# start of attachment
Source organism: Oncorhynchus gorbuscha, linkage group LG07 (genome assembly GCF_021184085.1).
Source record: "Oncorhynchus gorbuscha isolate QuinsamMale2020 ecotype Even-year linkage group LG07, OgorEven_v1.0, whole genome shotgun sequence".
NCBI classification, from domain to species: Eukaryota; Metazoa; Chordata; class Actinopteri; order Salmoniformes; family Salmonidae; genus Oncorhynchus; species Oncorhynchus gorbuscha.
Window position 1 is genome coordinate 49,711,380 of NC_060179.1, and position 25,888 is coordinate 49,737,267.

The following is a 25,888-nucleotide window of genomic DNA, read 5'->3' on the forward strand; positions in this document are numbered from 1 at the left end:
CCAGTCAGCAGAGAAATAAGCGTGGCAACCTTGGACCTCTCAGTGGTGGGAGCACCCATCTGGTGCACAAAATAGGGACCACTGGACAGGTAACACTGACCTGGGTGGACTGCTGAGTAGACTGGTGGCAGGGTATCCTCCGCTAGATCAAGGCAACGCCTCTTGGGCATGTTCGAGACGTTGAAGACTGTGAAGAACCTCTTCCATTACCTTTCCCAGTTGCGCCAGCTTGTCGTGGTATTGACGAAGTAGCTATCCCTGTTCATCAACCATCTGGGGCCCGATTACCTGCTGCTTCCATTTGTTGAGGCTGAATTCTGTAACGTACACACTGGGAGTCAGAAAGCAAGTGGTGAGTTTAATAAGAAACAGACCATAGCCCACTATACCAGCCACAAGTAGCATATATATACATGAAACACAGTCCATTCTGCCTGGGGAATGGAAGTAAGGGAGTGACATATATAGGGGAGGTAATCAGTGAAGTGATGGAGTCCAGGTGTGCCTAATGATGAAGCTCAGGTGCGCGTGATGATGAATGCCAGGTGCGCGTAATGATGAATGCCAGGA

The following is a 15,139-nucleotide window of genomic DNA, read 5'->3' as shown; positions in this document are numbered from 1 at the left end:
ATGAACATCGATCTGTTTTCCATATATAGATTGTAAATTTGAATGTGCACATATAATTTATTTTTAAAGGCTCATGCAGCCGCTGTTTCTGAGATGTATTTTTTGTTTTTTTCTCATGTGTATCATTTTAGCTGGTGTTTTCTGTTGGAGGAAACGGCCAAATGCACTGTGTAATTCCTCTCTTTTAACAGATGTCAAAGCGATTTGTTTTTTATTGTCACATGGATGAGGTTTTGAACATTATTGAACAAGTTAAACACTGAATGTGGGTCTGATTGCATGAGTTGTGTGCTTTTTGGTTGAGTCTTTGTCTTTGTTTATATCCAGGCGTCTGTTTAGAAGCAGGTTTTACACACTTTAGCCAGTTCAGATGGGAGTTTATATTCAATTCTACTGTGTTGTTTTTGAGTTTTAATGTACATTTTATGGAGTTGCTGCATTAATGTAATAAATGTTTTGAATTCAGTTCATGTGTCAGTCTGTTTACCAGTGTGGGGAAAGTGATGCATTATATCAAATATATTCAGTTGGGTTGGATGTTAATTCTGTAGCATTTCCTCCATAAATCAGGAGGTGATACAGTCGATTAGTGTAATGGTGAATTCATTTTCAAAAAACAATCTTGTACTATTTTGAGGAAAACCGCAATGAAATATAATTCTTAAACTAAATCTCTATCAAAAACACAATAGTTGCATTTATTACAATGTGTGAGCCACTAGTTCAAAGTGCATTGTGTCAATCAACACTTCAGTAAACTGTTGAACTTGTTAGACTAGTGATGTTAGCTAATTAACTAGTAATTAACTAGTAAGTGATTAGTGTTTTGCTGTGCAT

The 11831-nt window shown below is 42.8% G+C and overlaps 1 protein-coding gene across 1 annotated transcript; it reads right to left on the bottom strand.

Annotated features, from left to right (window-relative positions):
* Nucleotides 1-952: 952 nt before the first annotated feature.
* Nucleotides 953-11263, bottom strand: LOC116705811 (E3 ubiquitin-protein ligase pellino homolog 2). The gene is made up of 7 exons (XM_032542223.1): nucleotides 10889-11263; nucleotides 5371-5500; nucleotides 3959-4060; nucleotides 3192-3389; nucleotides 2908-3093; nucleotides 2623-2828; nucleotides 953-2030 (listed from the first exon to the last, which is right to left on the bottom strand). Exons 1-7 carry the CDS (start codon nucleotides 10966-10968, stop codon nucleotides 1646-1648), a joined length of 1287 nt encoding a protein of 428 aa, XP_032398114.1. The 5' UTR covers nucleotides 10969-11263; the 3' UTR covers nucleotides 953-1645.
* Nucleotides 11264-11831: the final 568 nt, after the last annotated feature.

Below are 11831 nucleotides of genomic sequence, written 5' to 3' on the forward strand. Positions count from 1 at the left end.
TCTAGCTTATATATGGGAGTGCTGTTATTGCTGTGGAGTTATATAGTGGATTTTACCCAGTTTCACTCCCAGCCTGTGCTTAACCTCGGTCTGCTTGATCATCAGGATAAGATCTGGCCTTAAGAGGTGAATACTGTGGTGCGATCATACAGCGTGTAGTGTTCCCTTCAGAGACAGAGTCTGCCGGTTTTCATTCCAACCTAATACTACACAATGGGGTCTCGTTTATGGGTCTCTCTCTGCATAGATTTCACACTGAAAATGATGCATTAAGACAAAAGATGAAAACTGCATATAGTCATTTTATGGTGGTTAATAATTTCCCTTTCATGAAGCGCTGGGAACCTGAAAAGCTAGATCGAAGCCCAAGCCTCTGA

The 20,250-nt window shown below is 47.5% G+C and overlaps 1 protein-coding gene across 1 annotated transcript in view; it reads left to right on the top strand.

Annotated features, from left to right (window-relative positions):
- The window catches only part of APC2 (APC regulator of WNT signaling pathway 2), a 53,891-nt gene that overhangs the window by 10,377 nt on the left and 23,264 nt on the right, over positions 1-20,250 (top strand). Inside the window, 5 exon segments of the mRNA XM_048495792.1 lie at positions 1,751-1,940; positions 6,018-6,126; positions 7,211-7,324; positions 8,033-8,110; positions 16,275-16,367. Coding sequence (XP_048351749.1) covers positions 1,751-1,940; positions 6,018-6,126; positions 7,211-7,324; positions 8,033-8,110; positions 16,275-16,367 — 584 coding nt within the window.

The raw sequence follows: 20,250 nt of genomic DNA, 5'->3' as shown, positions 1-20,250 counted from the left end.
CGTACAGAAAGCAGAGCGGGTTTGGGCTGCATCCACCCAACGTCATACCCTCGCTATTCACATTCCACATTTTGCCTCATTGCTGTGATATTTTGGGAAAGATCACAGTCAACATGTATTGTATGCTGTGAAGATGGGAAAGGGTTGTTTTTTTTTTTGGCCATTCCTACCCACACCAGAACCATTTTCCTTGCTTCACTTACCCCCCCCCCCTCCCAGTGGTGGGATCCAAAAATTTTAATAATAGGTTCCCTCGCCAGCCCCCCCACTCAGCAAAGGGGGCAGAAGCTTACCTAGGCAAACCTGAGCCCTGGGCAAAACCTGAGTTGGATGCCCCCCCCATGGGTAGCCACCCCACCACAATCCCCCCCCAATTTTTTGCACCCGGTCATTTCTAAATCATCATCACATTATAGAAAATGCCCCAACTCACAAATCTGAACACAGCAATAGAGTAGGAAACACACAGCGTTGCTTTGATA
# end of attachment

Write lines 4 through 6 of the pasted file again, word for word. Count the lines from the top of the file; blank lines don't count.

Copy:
Window position 1 is genome coordinate 49,711,380 of NC_060179.1, and position 25,888 is coordinate 49,737,267.

The following is a 25,888-nucleotide window of genomic DNA, read 5'->3' on the forward strand; positions in this document are numbered from 1 at the left end:
CCAGTCAGCAGAGAAATAAGCGTGGCAACCTTGGACCTCTCAGTGGTGGGAGCACCCATCTGGTGCACAAAATAGGGACCACTGGACAGGTAACACTGACCTGGGTGGACTGCTGAGTAGACTGGTGGCAGGGTATCCTCCGCTAGATCAAGGCAACGCCTCTTGGGCATGTTCGAGACGTTGAAGACTGTGAAGAACCTCTTCCATTACCTTTCCCAGTTGCGCCAGCTTGTCGTGGTATTGACGAAGTAGCTATCCCTGTTCATCAACCATCTGGGGCCCGATTACCTGCTGCTTCCATTTGTTGAGGCTGAATTCTGTAACGTACACACTGGGAGTCAGAAAGCAAGTGGTGAGTTTAATAAGAAACAGACCATAGCCCACTATACCAGCCACAAGTAGCATATATATACATGAAACACAGTCCATTCTGCCTGGGGAATGGAAGTAAGGGAGTGACATATATAGGGGAGGTAATCAGTGAAGTGATGGAGTCCAGGTGTGCCTAATGATGAAGCTCAGGTGCGCGTGATGATGAATGCCAGGTGCGCGTAATGATGAATGCCAGGA